Deaf geographies, and other worlds.

The voices of experts…

MdM has just posted this link to the European Commission on Multilingualism ‘Europe: a continent of many sign languages’ page. Listed are those countries who have SL embedded in their constitution. So…

  • Austria (recognition achieved in 2005)
  • Czech Republic (recognition achieved in 1988)
  • Finland (recognition achieved in 1995)
  • Portugal (recognition achieved in 1997)
  • Slovakia (recognition achieved in 1995)

Also listed are those who have made some kind of formal recognition of SL: Wallonia, Denmark, Germany, Greece, Ireland, Latvia, Norway, Slovenia, Sweden and the United Kingdom

The UK can’t recognise SL constitutionally because it doesn’t have a constitution… but it also didn’t recognise SL because despite the fact that it declares SL (or in this case BSL) to be a full, natural language… it still regards it as one only used by people who can’t access spoken English. This is pretty evident given the way that it’s legislated through the DDA and considered to be ‘resolved’ by the provision of interpreters.

How did they reach that conclusion? Well, they were advised…by ‘experts’.

In a related situation, I remember sitting in a meeting (not associated with SL but with the Embryology Bill) between the Deaf community and a government representative, seething with frustration. Not only did he simply parrot the assumed knowledge of a series of experts who appeared to know nothing about Deaf culture, Deafhood, Deaf community and/or anything (bizarrely) to do with current thinking in Medical Ethics, Human diversity theory but, when challenged to explain why he relied on those experts and their irrelevant ‘knowledge’ he sidestepped the question.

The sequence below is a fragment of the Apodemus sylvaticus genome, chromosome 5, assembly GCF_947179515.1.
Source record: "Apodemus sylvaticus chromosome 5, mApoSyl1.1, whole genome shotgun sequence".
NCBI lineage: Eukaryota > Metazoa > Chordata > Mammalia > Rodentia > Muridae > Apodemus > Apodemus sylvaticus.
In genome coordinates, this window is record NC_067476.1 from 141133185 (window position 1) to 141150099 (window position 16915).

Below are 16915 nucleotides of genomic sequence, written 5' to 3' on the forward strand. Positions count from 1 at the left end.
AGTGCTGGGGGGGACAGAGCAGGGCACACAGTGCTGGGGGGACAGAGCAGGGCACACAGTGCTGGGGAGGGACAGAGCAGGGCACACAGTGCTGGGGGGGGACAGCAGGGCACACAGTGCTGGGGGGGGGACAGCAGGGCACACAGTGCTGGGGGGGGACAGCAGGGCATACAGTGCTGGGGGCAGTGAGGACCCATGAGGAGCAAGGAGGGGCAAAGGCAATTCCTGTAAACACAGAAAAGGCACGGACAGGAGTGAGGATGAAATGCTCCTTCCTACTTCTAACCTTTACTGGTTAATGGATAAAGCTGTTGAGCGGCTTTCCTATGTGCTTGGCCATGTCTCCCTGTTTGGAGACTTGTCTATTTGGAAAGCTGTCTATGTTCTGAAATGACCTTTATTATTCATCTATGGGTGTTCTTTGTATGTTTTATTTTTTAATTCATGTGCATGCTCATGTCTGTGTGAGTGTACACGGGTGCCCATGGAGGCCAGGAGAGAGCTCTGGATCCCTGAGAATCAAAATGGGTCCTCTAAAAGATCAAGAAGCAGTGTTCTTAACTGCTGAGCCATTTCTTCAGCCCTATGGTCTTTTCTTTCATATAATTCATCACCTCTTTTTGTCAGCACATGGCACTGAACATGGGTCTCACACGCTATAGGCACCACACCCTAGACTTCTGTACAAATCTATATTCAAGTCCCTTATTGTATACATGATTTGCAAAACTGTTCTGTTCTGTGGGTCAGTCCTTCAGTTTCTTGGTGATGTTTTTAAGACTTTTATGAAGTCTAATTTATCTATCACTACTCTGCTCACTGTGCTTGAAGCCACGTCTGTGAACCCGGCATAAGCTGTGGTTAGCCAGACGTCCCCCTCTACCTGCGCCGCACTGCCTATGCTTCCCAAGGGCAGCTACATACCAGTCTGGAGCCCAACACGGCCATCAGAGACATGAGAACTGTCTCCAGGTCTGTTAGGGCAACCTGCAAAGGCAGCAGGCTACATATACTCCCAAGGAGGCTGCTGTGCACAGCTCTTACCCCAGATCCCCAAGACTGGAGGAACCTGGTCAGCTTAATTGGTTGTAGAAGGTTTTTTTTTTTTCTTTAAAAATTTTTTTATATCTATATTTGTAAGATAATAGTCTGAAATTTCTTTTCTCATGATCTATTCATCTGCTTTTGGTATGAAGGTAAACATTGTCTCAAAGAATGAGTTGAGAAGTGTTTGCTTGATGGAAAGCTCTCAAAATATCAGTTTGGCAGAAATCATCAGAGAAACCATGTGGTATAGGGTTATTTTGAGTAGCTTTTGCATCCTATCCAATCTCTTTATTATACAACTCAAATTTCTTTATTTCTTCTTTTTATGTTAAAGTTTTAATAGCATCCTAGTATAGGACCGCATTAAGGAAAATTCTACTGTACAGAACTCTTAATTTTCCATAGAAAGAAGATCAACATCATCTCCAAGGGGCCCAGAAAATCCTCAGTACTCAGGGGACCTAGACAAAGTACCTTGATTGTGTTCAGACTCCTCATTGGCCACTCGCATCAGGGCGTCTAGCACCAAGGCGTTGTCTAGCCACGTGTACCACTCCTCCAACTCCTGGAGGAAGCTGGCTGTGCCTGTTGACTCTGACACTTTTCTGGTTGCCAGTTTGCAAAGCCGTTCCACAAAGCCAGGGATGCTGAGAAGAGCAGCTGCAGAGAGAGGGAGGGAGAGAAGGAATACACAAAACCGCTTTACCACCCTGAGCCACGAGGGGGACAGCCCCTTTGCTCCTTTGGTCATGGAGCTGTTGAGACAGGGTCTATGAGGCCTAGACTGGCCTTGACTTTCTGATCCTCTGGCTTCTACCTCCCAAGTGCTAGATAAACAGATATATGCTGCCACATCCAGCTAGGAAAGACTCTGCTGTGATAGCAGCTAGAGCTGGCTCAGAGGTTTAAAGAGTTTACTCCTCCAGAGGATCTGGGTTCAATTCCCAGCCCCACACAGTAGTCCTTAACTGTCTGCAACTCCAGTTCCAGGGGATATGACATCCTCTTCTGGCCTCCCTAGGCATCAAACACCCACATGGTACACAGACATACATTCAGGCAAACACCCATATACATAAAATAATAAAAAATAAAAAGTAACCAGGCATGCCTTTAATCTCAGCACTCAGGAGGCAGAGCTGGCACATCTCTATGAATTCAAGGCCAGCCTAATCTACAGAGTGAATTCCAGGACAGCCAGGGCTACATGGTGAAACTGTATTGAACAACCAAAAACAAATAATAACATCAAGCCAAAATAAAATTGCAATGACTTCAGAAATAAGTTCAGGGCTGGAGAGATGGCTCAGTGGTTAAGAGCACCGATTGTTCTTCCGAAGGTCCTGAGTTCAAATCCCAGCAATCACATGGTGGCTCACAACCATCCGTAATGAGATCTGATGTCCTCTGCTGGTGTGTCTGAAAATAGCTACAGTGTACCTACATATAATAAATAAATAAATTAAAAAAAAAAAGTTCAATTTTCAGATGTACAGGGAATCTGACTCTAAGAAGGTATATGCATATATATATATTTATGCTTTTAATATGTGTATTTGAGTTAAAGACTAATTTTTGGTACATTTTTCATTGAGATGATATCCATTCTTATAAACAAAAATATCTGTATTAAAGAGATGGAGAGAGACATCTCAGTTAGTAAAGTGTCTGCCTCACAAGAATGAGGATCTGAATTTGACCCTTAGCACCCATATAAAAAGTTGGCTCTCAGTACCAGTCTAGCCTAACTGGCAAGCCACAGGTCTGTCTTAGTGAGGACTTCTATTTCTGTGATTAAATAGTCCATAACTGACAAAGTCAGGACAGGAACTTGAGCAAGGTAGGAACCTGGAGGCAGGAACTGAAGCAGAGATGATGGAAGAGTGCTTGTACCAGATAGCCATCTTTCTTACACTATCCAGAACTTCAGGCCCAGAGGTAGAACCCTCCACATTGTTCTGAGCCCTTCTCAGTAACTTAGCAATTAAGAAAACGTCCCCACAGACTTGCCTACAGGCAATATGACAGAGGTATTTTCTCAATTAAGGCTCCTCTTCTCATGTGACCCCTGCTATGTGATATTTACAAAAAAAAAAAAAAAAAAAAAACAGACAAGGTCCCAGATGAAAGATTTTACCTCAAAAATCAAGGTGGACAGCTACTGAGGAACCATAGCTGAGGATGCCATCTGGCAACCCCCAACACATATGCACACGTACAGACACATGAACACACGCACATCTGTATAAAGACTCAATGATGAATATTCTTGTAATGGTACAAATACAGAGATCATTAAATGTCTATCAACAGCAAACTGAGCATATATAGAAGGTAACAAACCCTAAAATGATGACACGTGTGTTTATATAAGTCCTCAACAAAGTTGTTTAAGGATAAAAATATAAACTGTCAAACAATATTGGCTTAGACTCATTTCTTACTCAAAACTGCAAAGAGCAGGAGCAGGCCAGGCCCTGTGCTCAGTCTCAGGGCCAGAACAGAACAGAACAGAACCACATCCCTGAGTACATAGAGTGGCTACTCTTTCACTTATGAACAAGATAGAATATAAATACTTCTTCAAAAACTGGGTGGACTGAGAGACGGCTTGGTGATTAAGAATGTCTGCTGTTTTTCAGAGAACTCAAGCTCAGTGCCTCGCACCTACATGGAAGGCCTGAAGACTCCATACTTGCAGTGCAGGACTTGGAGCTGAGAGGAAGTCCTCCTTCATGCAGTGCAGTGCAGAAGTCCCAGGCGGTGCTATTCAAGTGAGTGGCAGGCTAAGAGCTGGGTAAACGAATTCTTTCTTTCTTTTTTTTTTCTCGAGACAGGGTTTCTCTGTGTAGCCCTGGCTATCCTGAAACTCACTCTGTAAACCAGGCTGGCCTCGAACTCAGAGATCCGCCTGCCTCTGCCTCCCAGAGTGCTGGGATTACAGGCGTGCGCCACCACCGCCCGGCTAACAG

What was really clear, was that either he simply didn’t accept the 100-strong Deaf audience present as authoritative in questions related to the Deaf community (!), or – perhaps because he wasn’t actually an expert and so he could only represent the views of those who had informed him – he wouldn’t commit to say anything that hadn’t been explicitly scripted for him.

The problem is that those who informed him did not include either members of the Deaf community, or members of the academic community able to update him on questions of medical ethics.

There’s a sick, sick, sick refusal by those in place to actually achieve changes to the situation of the Deaf community, to firstly acknowledge that the Deaf community has any kind of valid authority to speak… and then, secondly, to actually attempt to find out what they’re saying.

Perhaps Deaf Studies should ape the Black Studies and the Native American Studies fraternities who teach units in ‘white politics and policy’… achieving things in a world of imperfect politics appears to be less a question of academic validity, and more a question of working out how to establish oneself as an expert voice… able to actually inform those in authority.


This entry was posted on May 28, 2010 by in Musings.
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